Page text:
A truly great question came up the other day.
change passwords every 90 days? What is the threat scenario countered
by that policy?"
Of course strong password policy
means constantly changing passwords. Right?
I started to think about it. What -- actually -- does a password
change protect you against?
The answer, it
appears, is nothing. Changing passwords is largely a waste of time and
money. I suppose that a password change prevents further abuse of the
account. But generally, the abuse is not ongoing. Once in to a system,
the trick is to create an additional privileged account that does not
belong to any real user; all the password changes in the world have no
This post is spot-on: "Password rules:
Change them every 25 years
In short, there's
no threat that's actually countered by changing passwords. However,
it's on everyone's checklist.
The comments on this post are
helpful also. Most people agree that password changes do not have any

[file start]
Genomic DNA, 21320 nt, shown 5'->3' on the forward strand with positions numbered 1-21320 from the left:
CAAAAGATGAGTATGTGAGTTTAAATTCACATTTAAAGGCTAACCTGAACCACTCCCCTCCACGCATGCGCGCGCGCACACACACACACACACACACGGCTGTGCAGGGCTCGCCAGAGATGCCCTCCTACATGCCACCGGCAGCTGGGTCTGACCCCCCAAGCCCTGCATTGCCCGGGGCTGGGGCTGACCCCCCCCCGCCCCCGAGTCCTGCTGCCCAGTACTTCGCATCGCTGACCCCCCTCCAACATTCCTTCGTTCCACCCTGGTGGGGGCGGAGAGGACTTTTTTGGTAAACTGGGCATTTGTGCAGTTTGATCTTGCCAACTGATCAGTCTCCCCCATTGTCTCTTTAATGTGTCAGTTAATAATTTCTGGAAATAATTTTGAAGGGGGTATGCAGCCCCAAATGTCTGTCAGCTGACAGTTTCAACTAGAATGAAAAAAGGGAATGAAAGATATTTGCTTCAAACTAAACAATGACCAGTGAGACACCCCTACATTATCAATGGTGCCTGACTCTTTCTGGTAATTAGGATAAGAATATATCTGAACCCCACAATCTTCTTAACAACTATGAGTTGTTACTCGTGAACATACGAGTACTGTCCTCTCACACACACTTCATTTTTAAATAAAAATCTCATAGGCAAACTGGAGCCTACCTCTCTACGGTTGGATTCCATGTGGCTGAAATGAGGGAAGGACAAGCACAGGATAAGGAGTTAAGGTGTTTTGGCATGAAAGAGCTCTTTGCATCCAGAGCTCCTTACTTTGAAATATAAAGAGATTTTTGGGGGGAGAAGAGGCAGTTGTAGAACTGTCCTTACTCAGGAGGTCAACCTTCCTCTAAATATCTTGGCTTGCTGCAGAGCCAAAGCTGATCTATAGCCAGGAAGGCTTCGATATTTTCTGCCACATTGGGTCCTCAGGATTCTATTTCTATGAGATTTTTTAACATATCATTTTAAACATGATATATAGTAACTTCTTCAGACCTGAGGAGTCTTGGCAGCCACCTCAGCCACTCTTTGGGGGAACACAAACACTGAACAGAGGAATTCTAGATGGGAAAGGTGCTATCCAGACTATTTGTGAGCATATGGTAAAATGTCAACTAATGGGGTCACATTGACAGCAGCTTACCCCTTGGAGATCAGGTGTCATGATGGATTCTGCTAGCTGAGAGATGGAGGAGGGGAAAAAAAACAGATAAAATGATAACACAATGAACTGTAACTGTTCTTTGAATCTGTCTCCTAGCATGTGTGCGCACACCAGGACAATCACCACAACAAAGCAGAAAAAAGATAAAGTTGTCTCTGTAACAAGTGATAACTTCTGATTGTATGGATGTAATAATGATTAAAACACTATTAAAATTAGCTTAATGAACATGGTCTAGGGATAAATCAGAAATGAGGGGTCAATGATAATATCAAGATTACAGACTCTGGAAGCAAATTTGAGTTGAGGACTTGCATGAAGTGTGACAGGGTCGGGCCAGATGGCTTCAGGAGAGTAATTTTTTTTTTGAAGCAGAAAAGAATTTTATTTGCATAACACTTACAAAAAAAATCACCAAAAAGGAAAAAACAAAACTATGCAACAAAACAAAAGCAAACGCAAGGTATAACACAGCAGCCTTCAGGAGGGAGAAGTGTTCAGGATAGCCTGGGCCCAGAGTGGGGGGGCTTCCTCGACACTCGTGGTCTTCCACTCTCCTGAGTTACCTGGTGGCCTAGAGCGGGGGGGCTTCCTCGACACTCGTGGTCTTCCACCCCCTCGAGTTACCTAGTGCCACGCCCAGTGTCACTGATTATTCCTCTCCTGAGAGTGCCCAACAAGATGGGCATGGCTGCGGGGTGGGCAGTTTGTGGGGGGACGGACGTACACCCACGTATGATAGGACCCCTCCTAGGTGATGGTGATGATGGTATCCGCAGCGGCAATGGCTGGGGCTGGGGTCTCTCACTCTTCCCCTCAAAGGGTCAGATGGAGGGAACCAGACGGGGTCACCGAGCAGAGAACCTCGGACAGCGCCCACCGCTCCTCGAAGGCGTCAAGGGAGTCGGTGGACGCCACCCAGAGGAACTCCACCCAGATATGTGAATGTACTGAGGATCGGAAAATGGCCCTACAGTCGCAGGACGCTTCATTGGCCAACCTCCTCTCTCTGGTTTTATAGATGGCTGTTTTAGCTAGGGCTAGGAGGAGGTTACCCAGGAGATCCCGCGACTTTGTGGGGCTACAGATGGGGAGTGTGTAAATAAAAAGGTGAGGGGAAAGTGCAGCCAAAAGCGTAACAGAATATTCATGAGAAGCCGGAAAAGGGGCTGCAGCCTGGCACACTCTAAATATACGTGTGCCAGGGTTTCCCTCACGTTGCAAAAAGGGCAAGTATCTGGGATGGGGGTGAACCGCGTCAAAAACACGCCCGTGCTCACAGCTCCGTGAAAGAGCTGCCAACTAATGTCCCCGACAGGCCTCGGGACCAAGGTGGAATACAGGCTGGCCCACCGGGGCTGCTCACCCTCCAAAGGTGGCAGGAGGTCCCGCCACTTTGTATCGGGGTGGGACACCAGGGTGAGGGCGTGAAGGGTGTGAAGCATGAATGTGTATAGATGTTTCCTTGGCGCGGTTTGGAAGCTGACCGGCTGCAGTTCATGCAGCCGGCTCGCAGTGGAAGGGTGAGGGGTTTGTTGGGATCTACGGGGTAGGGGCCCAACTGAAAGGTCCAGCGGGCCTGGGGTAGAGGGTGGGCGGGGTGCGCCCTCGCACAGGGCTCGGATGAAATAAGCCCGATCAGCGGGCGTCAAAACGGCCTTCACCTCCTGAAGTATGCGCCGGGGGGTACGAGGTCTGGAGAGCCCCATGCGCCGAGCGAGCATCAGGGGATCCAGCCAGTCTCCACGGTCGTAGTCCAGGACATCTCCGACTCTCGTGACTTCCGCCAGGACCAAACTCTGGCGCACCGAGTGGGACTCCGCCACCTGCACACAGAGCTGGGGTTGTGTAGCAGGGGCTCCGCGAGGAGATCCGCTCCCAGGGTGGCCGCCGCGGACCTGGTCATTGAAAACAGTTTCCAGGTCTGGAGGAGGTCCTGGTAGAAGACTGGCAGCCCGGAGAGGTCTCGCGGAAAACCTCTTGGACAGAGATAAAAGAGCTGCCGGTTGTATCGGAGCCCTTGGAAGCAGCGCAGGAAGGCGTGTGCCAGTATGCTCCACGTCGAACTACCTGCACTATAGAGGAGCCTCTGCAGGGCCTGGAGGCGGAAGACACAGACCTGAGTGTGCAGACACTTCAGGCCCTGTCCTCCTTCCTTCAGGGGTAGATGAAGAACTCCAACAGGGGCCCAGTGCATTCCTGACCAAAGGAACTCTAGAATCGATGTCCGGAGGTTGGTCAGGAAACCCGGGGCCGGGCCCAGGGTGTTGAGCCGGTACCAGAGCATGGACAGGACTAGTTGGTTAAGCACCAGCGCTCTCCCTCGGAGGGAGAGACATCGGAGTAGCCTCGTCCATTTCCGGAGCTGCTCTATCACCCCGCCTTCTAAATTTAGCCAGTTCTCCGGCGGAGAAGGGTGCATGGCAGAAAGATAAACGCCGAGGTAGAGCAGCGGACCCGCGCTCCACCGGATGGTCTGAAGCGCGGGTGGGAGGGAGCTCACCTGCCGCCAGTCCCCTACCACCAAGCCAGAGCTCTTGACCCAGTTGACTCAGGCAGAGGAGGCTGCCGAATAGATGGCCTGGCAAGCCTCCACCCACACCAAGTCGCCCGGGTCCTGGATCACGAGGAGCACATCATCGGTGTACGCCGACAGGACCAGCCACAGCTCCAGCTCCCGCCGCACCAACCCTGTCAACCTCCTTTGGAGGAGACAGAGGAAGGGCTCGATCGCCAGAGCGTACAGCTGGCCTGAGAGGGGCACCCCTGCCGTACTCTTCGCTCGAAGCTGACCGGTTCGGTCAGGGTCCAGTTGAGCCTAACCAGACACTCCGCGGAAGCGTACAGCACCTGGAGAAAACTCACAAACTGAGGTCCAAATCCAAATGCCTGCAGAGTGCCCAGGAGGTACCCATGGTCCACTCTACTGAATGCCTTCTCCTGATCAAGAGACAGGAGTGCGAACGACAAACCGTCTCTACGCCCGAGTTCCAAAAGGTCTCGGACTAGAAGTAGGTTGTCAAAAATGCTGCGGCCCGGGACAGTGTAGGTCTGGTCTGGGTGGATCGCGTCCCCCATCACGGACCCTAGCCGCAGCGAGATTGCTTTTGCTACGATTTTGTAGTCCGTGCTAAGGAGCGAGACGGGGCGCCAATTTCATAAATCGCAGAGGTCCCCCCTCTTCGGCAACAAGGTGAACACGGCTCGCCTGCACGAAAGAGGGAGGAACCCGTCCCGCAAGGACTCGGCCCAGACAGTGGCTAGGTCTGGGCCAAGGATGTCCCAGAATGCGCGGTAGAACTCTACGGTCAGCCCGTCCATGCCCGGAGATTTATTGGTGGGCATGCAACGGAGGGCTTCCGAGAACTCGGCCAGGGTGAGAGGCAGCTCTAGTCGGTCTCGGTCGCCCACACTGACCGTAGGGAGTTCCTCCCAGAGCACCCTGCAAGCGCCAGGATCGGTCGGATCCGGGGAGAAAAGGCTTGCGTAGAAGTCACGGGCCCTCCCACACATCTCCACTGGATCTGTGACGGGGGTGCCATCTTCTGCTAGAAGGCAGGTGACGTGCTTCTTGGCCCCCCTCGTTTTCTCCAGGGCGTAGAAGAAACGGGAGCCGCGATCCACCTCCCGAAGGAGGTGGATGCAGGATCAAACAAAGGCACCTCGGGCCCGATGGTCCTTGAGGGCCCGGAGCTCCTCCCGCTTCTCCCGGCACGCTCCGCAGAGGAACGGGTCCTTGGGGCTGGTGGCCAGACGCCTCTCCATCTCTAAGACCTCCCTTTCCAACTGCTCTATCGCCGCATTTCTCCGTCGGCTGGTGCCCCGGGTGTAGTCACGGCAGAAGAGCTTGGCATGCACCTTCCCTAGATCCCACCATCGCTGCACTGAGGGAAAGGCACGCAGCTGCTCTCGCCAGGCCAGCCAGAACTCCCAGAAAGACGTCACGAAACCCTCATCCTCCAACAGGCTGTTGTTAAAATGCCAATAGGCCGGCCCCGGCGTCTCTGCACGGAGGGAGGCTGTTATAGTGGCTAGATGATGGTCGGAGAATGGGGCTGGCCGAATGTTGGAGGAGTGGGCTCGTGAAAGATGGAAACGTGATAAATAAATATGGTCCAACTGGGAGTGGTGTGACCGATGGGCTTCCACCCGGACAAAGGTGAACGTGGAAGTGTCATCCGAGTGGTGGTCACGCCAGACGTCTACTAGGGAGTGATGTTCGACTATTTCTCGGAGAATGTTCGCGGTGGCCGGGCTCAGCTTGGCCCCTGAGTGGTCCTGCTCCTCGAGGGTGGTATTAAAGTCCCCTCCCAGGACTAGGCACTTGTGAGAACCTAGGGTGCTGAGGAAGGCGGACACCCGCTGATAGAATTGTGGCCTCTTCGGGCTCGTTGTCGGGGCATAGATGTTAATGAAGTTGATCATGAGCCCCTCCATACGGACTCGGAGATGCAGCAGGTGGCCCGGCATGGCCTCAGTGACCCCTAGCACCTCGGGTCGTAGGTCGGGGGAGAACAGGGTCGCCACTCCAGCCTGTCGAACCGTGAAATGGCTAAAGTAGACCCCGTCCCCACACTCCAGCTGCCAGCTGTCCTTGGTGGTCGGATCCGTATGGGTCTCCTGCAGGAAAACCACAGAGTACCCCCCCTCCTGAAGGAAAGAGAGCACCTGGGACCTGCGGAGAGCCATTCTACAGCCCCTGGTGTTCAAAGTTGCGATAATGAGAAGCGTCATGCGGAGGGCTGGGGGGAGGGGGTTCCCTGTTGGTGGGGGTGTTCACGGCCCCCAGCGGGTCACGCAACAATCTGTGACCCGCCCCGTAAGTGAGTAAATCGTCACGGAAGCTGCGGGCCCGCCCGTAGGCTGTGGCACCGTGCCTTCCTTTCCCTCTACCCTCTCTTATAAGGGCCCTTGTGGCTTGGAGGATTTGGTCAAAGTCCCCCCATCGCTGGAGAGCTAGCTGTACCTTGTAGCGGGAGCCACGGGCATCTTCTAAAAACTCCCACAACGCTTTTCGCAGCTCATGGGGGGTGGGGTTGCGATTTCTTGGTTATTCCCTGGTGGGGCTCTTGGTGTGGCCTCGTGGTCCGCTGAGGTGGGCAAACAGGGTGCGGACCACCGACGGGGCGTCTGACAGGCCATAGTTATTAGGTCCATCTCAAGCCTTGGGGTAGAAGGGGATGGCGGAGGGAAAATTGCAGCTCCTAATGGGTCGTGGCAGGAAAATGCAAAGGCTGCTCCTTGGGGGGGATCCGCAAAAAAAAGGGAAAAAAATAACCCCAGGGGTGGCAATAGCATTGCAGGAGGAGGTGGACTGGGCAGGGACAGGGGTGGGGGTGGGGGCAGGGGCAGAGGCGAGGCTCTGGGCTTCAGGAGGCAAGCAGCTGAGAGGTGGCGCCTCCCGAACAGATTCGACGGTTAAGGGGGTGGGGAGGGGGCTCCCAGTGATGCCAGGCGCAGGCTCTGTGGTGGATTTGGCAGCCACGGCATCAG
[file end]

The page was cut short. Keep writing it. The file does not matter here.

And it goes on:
possible impact on security. Except that it gives security managers a
chance to improve the rules and enforce everyone to change their
passwords to meet the new rules.
One comment that's interesting is
You've made two assumptions: 1)
all password thieves will give up after a few tries in the case of
brute-force attack, and 2) all thieves will give up after a few tries in
the case of dictionary attacks.
This misses the
point entirely. These two assumptions are not overlooked by
this posting. They're not part of it at all. None of this is based on
password thieves giving up.
password does not materially impact the thieves' ability to crack a
password. Phishing, and Key Logging always work, no matter how often
the password is changed.
A dictionary attack
is trivially defeated by disabling the account after a few failures.
Changing the password is of no relevance at all.
rainbow table to undo a hashed password is defeated by using long salt
strings with the hash. Changing passwords every 90 days has nothing to
do with this, either.